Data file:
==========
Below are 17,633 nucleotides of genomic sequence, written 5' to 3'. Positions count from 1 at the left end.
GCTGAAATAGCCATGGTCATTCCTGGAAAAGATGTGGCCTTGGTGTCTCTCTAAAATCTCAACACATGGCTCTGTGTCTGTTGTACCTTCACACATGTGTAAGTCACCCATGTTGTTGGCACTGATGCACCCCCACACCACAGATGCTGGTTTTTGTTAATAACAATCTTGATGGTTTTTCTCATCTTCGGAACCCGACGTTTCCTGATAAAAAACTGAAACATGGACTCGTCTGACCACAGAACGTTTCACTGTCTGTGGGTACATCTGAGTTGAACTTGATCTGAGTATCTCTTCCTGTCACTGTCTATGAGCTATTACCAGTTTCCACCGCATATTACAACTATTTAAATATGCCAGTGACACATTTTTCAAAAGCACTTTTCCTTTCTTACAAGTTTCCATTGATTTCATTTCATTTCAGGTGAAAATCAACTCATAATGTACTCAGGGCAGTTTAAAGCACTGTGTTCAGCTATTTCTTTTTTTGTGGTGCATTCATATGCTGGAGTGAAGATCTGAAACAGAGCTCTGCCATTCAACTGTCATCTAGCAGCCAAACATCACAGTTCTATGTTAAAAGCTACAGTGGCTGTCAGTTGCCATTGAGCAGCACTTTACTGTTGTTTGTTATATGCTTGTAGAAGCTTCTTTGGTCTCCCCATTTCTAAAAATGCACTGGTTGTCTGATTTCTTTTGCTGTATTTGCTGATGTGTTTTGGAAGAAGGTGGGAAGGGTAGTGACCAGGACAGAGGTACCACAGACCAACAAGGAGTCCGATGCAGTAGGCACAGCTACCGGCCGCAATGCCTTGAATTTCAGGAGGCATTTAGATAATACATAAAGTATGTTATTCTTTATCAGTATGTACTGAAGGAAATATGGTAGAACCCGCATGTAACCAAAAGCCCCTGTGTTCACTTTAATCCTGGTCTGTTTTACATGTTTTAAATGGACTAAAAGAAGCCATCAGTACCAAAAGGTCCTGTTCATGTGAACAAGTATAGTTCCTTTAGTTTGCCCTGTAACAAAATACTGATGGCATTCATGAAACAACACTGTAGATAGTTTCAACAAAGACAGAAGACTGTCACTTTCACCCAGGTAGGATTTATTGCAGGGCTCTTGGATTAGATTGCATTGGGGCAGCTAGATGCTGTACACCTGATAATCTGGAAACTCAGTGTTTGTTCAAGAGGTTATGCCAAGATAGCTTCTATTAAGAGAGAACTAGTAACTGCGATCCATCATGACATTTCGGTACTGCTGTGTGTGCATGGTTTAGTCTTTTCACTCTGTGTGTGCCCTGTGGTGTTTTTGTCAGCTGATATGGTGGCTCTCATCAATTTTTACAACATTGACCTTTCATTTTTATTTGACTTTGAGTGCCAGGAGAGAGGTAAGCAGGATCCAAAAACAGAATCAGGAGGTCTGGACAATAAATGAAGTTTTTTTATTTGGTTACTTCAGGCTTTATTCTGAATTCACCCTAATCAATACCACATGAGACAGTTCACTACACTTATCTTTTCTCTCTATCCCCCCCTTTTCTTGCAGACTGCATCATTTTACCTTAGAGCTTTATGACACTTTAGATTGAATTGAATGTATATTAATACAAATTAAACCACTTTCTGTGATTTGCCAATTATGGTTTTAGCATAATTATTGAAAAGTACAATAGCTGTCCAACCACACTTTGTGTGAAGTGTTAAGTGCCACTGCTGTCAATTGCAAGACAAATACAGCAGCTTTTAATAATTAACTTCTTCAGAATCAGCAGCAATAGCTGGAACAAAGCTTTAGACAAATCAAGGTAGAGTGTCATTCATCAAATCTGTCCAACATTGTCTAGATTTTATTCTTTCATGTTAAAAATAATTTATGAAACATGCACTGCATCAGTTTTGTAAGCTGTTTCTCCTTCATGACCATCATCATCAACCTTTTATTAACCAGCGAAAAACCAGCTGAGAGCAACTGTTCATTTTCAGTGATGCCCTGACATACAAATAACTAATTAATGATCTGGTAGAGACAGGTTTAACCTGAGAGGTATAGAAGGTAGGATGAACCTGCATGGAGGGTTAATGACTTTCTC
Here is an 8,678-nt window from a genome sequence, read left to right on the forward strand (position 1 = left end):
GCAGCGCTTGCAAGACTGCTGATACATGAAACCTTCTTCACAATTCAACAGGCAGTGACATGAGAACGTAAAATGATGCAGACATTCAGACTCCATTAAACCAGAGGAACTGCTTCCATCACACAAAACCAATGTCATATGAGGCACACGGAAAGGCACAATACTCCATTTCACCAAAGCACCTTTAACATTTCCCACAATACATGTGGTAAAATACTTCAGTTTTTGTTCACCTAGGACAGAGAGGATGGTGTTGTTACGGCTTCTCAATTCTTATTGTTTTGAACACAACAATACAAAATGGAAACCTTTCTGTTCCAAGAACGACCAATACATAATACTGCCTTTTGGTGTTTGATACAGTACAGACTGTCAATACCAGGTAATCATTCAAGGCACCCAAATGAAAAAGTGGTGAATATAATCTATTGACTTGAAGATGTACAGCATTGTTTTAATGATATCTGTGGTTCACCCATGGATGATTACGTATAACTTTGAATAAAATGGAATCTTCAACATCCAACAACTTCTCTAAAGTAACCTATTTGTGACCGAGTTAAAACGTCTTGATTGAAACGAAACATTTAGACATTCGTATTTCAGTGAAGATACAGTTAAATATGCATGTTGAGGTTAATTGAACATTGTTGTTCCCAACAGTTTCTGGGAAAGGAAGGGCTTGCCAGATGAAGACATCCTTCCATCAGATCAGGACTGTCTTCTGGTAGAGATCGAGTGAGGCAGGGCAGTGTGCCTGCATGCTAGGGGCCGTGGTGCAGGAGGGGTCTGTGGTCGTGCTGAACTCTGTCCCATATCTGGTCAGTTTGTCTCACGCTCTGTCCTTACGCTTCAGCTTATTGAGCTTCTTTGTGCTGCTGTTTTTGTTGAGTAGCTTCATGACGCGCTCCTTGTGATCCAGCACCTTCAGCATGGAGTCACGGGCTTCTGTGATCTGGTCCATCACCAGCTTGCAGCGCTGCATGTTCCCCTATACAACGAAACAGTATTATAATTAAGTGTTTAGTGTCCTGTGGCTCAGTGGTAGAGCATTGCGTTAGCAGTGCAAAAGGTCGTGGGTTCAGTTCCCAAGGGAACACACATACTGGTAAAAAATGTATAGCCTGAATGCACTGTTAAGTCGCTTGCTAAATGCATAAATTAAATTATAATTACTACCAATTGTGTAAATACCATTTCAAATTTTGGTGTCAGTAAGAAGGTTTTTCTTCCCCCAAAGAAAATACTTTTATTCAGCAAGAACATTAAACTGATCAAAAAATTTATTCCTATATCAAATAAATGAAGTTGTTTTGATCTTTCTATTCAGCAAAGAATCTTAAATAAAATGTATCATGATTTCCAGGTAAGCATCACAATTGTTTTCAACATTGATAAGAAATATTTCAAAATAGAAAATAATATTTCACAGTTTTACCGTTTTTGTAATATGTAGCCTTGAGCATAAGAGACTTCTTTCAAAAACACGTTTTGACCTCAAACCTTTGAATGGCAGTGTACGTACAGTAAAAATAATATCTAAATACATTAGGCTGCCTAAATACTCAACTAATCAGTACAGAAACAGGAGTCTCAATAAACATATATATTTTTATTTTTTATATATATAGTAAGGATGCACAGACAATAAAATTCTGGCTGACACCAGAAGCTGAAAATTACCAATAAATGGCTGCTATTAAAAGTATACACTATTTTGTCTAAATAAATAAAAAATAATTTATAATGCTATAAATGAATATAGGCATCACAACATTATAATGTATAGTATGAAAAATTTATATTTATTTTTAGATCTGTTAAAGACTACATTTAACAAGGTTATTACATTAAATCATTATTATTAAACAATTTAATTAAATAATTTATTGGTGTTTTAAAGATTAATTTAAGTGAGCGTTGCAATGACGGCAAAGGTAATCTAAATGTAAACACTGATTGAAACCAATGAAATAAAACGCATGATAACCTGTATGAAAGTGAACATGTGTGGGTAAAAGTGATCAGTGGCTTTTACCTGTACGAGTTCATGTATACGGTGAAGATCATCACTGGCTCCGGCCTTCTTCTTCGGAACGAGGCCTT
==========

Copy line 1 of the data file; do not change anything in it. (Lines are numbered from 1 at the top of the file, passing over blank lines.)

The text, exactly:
Below are 17,633 nucleotides of genomic sequence, written 5' to 3'. Positions count from 1 at the left end.